There are two types of fermions - Dirac's and Majorana's. Majorana's fermions are their own antiparticles and they have not been detected yet. Sometimes, it is conjectured that e.g. neutrinos could be Majorana fermions.
However, it seems to me that there should be no Majorana fermion in current Universe. When particle and its antiparticle meet, they anihilate each other. Since there is no distinction between particles and antiparticle in case of Majorana fermions, a bunch of Majorana fermions should completely anihilate (maybe one particle can surive in case there were odd number of the particles in the bunch). This should happen shortly after Big Bang when all type of particle were created and the Universe was still small. Perhaps we could create Majorana fermions in accelerators, however, I suppose we should not be able to detect them in the Nature.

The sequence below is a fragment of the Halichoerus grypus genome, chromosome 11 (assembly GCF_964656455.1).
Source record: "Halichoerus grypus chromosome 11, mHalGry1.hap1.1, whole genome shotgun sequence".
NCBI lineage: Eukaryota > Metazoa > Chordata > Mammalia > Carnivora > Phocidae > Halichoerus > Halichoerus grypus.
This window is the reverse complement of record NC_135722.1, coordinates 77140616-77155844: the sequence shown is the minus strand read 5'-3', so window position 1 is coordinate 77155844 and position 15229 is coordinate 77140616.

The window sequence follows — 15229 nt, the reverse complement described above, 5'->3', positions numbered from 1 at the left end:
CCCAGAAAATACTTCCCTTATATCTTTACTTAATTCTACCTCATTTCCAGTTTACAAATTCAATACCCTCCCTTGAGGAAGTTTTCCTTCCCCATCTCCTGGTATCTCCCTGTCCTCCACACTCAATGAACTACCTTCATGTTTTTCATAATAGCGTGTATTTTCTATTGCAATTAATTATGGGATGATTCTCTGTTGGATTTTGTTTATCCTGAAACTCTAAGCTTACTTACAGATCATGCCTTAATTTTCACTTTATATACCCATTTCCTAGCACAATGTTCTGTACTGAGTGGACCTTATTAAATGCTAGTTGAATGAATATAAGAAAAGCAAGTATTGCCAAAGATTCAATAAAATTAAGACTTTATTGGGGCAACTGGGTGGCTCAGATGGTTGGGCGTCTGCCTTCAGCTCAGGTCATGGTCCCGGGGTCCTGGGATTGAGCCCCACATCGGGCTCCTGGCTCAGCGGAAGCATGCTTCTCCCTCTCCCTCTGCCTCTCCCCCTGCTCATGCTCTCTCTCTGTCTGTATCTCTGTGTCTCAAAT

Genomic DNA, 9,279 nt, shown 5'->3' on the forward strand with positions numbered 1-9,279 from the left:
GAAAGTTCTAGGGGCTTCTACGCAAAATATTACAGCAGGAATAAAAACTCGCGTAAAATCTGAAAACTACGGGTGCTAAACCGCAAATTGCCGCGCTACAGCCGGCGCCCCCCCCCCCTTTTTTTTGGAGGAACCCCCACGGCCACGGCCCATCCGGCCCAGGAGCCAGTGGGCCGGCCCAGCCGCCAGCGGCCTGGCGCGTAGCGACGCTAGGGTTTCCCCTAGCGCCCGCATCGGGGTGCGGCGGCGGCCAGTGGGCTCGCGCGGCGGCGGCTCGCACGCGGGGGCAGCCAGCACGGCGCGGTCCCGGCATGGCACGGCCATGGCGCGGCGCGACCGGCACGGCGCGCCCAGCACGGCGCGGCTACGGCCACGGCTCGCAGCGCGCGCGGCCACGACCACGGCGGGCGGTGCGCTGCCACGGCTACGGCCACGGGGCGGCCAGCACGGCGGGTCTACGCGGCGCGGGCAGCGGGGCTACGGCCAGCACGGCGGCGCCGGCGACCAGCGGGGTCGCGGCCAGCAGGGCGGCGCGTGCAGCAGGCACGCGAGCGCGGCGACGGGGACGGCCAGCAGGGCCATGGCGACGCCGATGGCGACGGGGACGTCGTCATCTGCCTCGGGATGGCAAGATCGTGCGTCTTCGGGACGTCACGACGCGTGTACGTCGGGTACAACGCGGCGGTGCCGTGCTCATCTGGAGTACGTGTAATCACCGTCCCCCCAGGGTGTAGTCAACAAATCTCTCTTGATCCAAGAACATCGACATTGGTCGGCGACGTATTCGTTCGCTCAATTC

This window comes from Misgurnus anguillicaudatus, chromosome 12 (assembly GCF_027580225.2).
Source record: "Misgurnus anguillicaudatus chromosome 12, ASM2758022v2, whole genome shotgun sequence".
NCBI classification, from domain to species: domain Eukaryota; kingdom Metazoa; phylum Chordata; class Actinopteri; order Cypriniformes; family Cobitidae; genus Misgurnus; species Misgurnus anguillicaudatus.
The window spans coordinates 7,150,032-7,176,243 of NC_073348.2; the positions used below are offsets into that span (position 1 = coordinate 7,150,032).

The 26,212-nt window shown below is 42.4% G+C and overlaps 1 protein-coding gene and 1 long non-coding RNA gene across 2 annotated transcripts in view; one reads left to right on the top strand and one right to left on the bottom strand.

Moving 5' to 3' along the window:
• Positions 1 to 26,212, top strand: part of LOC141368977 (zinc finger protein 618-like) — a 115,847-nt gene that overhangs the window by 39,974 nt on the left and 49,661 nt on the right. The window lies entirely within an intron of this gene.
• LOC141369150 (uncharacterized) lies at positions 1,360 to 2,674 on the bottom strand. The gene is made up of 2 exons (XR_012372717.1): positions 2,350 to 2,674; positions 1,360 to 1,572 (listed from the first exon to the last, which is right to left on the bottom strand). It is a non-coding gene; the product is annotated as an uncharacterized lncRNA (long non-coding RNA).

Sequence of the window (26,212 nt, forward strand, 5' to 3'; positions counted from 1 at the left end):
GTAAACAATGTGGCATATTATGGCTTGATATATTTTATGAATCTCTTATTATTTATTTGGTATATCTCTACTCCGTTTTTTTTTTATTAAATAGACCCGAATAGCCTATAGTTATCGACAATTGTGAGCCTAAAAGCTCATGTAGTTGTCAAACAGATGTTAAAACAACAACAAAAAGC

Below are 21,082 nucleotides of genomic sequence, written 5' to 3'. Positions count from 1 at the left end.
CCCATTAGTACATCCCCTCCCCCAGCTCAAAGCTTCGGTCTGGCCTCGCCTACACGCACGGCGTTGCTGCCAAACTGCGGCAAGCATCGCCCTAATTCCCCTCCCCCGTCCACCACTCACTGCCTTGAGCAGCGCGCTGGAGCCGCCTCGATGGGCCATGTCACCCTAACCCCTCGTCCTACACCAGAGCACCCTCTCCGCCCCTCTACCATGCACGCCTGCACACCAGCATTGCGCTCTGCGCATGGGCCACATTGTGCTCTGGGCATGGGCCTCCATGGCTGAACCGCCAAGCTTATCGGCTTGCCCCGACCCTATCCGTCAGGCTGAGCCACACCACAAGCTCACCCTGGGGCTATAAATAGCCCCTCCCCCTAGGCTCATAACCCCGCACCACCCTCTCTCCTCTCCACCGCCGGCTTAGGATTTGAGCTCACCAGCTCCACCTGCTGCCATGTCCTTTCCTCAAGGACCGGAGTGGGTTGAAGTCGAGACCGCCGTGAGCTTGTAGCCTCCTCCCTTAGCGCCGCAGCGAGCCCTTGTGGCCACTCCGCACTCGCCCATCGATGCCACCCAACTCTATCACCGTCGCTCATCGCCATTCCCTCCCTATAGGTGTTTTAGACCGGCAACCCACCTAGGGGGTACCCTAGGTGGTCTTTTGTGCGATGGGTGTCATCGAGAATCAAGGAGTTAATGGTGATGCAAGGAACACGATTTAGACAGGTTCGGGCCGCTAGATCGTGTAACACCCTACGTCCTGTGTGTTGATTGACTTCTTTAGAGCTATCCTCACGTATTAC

Does my reasoning make sense? If not, what am I missing?